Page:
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Is Quantum Computing Threat to Bitcoin Imminent?

When the power of cryptographically based Bitcoin is so strong. What if one day in the not too distant future, computers evolve to the point where current cryptographic standards are no longer good enough?

Such is the promise and danger of quantum computing, a technology that allows computers to use the rules of quantum physics to speed up computations and process huge amounts of data at speeds other computers cannot afford. calculation today is simply not possible.

Right now, quantum computers are in their infancy and are not available in the mainstream market. But perhaps they are closer than many people realize.

Bitcoin Private Key Attack Problem

One of the most cited ways to attack a bitcoin private key – although it has never been successfully implemented as a weapon to attack Bitcoin’s private key.

Is Quantum Computing Threat to Bitcoin Imminent?  - Photo 1.

The potential threat of quantum computing to Bitcoin is imminent. CY’s photo.

A fatal attack is simply every aspect such as computer automation of the possible combinations to discover the private key, thus granting an outside actor access to one’s crypto. others.

The problem for hackers today is that the private key is a number between 1 and 2^256, aka 115 quattuorvigintillion. That is an exact number, and it is estimated to be a number greater than the total number of atoms in the universe.

That’s a level of processing that today’s computers simply aren’t capable of – unless you’ve got a few hundred years on your hands.

Future quantum computing

Quantum computing technology has succeeded to a certain extent

In February 2021, Microsoft announced the opening of a service called Azure Quantum, designed to bring quantum technology directly to Microsoft computers.

In China, computer maker SpinQ is working on a quantum computer with a view to releasing it to the mainstream for just $5,000.

And in March 2022, the NATO Center for Cybersecurity announced that it had successfully tested secure communication streams described as the “post-quantum world”.

Is Bitcoin Really At Risk With Quantum Computing?

Bitcoin is at the highest risk as transactions wait to be processed.

New blocks are mined on the Bitcoin blockchain every 10 minutes or so (although not all eligible transactions are included in the first available block). Once that has happened, they can no longer be tampered with.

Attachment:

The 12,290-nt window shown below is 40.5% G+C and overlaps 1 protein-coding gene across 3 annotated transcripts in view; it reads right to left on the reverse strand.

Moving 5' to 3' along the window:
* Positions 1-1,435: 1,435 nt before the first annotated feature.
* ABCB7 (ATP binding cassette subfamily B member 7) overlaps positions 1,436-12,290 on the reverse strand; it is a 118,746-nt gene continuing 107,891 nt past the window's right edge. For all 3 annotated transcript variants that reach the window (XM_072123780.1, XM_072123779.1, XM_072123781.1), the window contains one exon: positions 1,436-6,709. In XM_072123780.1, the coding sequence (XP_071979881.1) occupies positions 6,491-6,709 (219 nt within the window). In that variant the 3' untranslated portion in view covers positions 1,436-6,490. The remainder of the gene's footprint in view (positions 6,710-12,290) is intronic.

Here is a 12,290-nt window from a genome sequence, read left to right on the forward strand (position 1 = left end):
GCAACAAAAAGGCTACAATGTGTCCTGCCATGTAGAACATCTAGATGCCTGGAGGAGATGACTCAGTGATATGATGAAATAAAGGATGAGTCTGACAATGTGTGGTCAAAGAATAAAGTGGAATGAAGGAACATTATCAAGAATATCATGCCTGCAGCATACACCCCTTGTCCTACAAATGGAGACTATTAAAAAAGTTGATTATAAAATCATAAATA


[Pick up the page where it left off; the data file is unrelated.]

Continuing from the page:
Before that happens, however, a private key could theoretically be copied, allowing hackers to steal funds from users’ wallets before a new block on the blockchain is confirmed.

Quantum Computing CEO Andersen Cheng told Decrypt: “Once that public key is exposed, a quantum computer can solve the private key relatively quickly, in minutes or hours at most.”

But Cheng says the danger isn’t even necessarily about forging actual transactions — it’s about trust.

“The main threat is not whether quantum computers can ‘open’ private key information,” he said in April 2022.

“It’s more about the power of a quantum computer to copy a private key without you knowing, reducing trust in the entire signature process,” he said.

However, we have not yet reached that capacity.

According to Mark Webber at the University of Sussex in the UK, breaking this level of encryption would require a quantum computer with 1.9 billion “qubits”. This is an astonishingly high number, especially when you consider that when compared to IBM’s best quantum computer boasts only 127 quibits.

As Cheng previously told Decrypt, quantum computing is not something that will hit the mainstream market any time soon. But that doesn’t mean the crypto industry can turn away from quantum computing and the risks this technology can pose.

“When people say we don’t need to worry about quantum computers – [rằng] they are still 10, 20, 30 years away – they often talk about a commercial quantum computer,” says Cheng, adding that “in the cyber security world, the threat is all around us and growing.” .

In fact, by some estimates, the functional reality of a quantum computer cracking encrypted systems could be as little as five years away.

“We are interested in the massive and fast establishment of the first sample that will represent as the foundation, which is all it takes to break existing encryption and lead to the risks in crypto that I outlined,” Cheng said, concluding that inevitably the entire crypto ecosystem will need to become quantum secure.

What can we do

Others are thinking about how to circumvent this potential problem, which will affect not only Bitcoin and crypto, but also other systems that rely on cryptography – such as banks.

Imperial College researchers have proposed a soft fork of the Bitcoin blockchain that allows for the “secure conversion of funds to quantum-resistant wallets.” Others have suggested increasing the size of Bitcoin keys.

Crypto asset management company CoinShares writes that Bitcoin’s very structure could make quantum computing, if not irrelevant, at least unwise.

Specifically: “We believe that the combination of development costs and technical capabilities to run a quantum system suggest that it is still not technically and economically viable to compete with current ASIC miners. now, and perhaps never will be replaced.”

However, it recommends spending the next decade “modify the existing cryptographic infrastructure” to avoid a backlash.

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